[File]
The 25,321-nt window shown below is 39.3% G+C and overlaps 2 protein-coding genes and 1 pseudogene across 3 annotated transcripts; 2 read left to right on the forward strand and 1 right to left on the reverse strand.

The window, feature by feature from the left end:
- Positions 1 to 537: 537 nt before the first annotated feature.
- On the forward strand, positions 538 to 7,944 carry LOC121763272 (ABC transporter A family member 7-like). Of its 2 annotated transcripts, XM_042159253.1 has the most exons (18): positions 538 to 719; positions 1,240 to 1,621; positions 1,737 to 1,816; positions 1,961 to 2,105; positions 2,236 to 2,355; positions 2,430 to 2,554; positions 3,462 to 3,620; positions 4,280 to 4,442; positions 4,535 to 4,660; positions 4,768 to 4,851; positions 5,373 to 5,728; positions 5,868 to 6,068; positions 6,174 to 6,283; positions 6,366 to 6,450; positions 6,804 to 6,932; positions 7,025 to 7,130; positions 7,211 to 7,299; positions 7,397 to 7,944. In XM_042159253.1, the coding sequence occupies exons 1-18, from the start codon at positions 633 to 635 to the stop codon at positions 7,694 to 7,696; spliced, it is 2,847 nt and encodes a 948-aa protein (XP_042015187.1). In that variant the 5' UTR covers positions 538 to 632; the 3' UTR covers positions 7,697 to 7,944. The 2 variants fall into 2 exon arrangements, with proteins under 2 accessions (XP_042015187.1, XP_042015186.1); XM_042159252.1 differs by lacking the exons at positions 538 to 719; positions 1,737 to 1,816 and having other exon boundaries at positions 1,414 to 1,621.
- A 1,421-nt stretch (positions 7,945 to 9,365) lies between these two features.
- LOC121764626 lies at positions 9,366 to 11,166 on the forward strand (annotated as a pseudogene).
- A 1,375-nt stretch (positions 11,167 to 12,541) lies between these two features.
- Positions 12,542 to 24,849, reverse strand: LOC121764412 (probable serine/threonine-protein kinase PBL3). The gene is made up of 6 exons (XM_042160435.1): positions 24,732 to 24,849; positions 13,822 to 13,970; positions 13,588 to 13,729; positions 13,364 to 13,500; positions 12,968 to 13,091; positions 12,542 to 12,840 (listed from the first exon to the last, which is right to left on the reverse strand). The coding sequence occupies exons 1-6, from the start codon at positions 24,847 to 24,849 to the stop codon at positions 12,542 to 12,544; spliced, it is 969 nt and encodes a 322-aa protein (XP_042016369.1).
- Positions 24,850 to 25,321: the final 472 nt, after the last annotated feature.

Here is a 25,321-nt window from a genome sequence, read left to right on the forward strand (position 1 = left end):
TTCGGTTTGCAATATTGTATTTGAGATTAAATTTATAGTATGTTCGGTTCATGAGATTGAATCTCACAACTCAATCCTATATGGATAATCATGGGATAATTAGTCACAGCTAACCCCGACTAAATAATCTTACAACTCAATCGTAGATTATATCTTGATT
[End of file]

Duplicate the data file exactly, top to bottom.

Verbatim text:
The 25,321-nt window shown below is 39.3% G+C and overlaps 2 protein-coding genes and 1 pseudogene across 3 annotated transcripts; 2 read left to right on the forward strand and 1 right to left on the reverse strand.

The window, feature by feature from the left end:
- Positions 1 to 537: 537 nt before the first annotated feature.
- On the forward strand, positions 538 to 7,944 carry LOC121763272 (ABC transporter A family member 7-like). Of its 2 annotated transcripts, XM_042159253.1 has the most exons (18): positions 538 to 719; positions 1,240 to 1,621; positions 1,737 to 1,816; positions 1,961 to 2,105; positions 2,236 to 2,355; positions 2,430 to 2,554; positions 3,462 to 3,620; positions 4,280 to 4,442; positions 4,535 to 4,660; positions 4,768 to 4,851; positions 5,373 to 5,728; positions 5,868 to 6,068; positions 6,174 to 6,283; positions 6,366 to 6,450; positions 6,804 to 6,932; positions 7,025 to 7,130; positions 7,211 to 7,299; positions 7,397 to 7,944. In XM_042159253.1, the coding sequence occupies exons 1-18, from the start codon at positions 633 to 635 to the stop codon at positions 7,694 to 7,696; spliced, it is 2,847 nt and encodes a 948-aa protein (XP_042015187.1). In that variant the 5' UTR covers positions 538 to 632; the 3' UTR covers positions 7,697 to 7,944. The 2 variants fall into 2 exon arrangements, with proteins under 2 accessions (XP_042015187.1, XP_042015186.1); XM_042159252.1 differs by lacking the exons at positions 538 to 719; positions 1,737 to 1,816 and having other exon boundaries at positions 1,414 to 1,621.
- A 1,421-nt stretch (positions 7,945 to 9,365) lies between these two features.
- LOC121764626 lies at positions 9,366 to 11,166 on the forward strand (annotated as a pseudogene).
- A 1,375-nt stretch (positions 11,167 to 12,541) lies between these two features.
- Positions 12,542 to 24,849, reverse strand: LOC121764412 (probable serine/threonine-protein kinase PBL3). The gene is made up of 6 exons (XM_042160435.1): positions 24,732 to 24,849; positions 13,822 to 13,970; positions 13,588 to 13,729; positions 13,364 to 13,500; positions 12,968 to 13,091; positions 12,542 to 12,840 (listed from the first exon to the last, which is right to left on the reverse strand). The coding sequence occupies exons 1-6, from the start codon at positions 24,847 to 24,849 to the stop codon at positions 12,542 to 12,544; spliced, it is 969 nt and encodes a 322-aa protein (XP_042016369.1).
- Positions 24,850 to 25,321: the final 472 nt, after the last annotated feature.

Here is a 25,321-nt window from a genome sequence, read left to right on the forward strand (position 1 = left end):
TTCGGTTTGCAATATTGTATTTGAGATTAAATTTATAGTATGTTCGGTTCATGAGATTGAATCTCACAACTCAATCCTATATGGATAATCATGGGATAATTAGTCACAGCTAACCCCGACTAAATAATCTTACAACTCAATCGTAGATTATATCTTGATT